Hospital trust to stop running Scarborough community health services

Community nurses could be affected by a contract change for community services in Scarborough and Ryedale.
Community nurses could be affected by a contract change for community services in Scarborough and Ryedale.

As many as 240 NHS staff who provide treatment from cancer information to fast response are at risk despite the health trust saying changes in their contract would not be best for patients of the area.

Staff could end up working for a private organisation, meaning they no longer work for the NHS.

It follows a decision which York Hospital Trust says it has “reluctantly” made to pull out of providing community services across Scarborough and Ryedale due to fears it could not cover the costs.

This would affect services such as:

• Community nursing in Scarborough and Ryedale

• Community rehabilitation physiotherapy

• Fast Response teams

• Specialist heart failure nursing

• Specialist palliative care

Patrick Crowley, chief executive at York Hospital Trust, told staff that the Scarborough and Ryedale Clinical Commissioning Group has decided to begin a commercial tendering process to find a new service provider.

In a letter, he said: “The Clinical Commissioning Group’s new specification has been reviewed by our management team. We have, reluctantly, reached the conclusion

that the ambitious service expectations, the resources available for us to deliver them and the timescales for delivery would place an unreasonable degree of financial risk on the Trust at a time when it can be ill-afforded.”

Other services that included in the community services contract include community nursing, community rehab, specialist palliative care and specialist diabetes nursing.

Scarborough and Ryedale CCG has commissioned a new model of care and this means there will be some changes to service delivery, determined by whoever becomes the new provider.

Mr Crowley said it would be a risk to take on the contract with the money that is available to the deliver the services and the financial penalties for non-delivery of “very ambitious key performance indicators set out in the contract”.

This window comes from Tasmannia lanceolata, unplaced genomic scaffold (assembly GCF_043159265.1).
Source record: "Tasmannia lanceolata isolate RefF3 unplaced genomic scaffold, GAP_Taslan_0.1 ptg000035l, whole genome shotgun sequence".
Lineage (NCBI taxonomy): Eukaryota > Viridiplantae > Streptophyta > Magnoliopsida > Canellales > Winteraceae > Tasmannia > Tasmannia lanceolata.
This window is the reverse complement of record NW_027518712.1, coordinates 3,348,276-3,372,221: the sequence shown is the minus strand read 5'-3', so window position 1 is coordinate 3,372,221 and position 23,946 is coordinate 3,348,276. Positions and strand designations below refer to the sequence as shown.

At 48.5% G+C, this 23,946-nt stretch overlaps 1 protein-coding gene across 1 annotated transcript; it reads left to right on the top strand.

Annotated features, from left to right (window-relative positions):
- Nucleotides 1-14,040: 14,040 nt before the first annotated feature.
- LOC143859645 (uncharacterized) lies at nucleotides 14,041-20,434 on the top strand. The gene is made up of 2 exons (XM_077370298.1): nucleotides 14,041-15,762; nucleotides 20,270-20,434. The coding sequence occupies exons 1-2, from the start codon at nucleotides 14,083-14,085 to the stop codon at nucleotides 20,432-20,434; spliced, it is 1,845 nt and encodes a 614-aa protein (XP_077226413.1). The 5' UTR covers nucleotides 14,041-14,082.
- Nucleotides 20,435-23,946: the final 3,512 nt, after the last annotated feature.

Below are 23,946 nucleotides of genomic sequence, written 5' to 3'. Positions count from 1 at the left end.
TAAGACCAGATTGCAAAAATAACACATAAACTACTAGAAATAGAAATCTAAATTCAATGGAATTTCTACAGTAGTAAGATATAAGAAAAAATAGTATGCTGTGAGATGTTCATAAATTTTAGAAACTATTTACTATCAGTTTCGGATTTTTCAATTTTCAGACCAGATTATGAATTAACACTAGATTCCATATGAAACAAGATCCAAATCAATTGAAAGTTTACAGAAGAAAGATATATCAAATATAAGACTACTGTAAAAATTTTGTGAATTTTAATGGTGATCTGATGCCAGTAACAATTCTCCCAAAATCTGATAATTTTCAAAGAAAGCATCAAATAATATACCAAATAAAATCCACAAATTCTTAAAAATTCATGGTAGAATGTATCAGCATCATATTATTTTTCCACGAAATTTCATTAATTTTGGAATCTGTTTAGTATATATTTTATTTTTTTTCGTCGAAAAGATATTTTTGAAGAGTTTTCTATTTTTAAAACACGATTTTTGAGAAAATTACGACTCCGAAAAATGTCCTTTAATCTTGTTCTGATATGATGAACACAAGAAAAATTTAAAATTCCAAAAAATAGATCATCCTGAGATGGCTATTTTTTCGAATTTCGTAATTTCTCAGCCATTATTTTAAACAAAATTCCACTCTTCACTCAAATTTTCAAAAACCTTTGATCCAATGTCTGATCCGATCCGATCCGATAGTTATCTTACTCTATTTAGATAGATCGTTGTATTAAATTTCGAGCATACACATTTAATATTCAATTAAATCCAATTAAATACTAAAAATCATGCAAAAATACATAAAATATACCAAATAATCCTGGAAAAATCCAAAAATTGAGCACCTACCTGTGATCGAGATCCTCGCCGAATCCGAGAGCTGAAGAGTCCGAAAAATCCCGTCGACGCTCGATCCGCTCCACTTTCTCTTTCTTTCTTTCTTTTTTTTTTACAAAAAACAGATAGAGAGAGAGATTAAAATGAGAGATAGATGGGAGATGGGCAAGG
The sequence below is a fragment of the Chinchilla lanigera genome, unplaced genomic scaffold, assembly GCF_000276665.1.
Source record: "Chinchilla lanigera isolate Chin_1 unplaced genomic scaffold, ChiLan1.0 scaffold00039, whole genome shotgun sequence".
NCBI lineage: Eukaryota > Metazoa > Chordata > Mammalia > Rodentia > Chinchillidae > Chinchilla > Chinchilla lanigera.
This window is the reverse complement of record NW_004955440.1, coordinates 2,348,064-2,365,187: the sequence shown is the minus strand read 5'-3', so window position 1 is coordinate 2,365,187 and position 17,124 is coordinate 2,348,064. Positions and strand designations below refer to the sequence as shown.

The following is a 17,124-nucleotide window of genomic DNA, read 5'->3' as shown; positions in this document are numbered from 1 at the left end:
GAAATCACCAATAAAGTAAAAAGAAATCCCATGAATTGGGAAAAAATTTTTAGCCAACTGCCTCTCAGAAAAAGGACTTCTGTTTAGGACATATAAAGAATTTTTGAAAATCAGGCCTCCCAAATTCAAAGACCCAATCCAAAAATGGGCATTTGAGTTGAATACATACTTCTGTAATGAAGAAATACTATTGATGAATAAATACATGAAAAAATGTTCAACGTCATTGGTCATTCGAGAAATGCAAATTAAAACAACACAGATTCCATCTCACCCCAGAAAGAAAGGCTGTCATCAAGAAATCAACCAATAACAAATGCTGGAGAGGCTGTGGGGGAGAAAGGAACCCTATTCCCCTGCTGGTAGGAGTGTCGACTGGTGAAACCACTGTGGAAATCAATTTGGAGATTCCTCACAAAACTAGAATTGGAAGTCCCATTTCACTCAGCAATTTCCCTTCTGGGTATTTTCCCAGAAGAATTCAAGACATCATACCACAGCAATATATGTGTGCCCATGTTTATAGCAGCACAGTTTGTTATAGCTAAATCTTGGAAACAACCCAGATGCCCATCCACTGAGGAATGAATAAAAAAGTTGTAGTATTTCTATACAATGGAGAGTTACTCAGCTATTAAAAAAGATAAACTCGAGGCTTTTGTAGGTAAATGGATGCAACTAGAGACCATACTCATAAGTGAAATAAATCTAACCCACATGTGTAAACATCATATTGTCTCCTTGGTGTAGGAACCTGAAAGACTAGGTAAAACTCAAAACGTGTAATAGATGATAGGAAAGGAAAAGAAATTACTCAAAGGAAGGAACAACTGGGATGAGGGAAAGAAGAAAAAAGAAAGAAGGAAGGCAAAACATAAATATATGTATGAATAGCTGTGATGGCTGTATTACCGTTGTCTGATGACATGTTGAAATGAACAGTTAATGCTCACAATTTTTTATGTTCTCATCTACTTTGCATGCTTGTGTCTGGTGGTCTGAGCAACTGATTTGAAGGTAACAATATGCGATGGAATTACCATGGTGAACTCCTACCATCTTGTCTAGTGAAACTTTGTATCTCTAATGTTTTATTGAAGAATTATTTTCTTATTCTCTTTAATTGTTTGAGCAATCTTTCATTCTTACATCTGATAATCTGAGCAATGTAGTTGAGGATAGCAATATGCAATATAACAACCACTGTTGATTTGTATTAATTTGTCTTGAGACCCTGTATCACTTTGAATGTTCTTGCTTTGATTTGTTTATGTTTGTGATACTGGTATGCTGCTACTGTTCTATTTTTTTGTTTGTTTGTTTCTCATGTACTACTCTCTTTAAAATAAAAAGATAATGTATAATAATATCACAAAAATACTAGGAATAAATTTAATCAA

The CCG’s desire for a “risk share” arrangements could see the new provider contributing towards costs for A&E and emergency services.

Nigel Ayre, Healthwatch North Yorkshire delivery manager, said: “We have concerns about the current provider’s assessment that the suggested pay for delivering these services is not sufficient.

“We will be contacting the CCG directly to seek assurances on behalf of the public that the budget set aside is enough for these essential services to be delivered.”

The CCG told The Scarborough News that it is aiming to improve integration between community services, primary care GP services and social care.

Sir Michael Carlisle, former chairman of Scarborough and N E Yorkshire NHS Trust, said: “We need assurance as to how the community services will be improved for the patients. If the integration is to save money then it needs explaining how it will do so.

“The patients deserve a value service and we need to know how we are going to get it. We require an effective service on the ground for an ageing population smoothing out the process of entry and exiting the hospital.”

The new provider of community services in Scarborough and Ryedale will take over the reigns from York Hospital Trust on April 3 2018 on a seven-year contract with the decision to be made later this year.

Other services affected could include:

• Cancer Information

• Malton Community In Patient Unit (Malton Hospital will remain in the Trust’s ownership therefore this will not affect other services that run out of Malton or any ancillary support staff such as estates and facilities or hospital administration)

• Specialist Continence

• Specialist Diabetes Nursing

• Physio and occupational therapy

• Specialist Respiratory Nursing

• Tissue Viability Nursing

• Musculoskeletal physio in Scarborough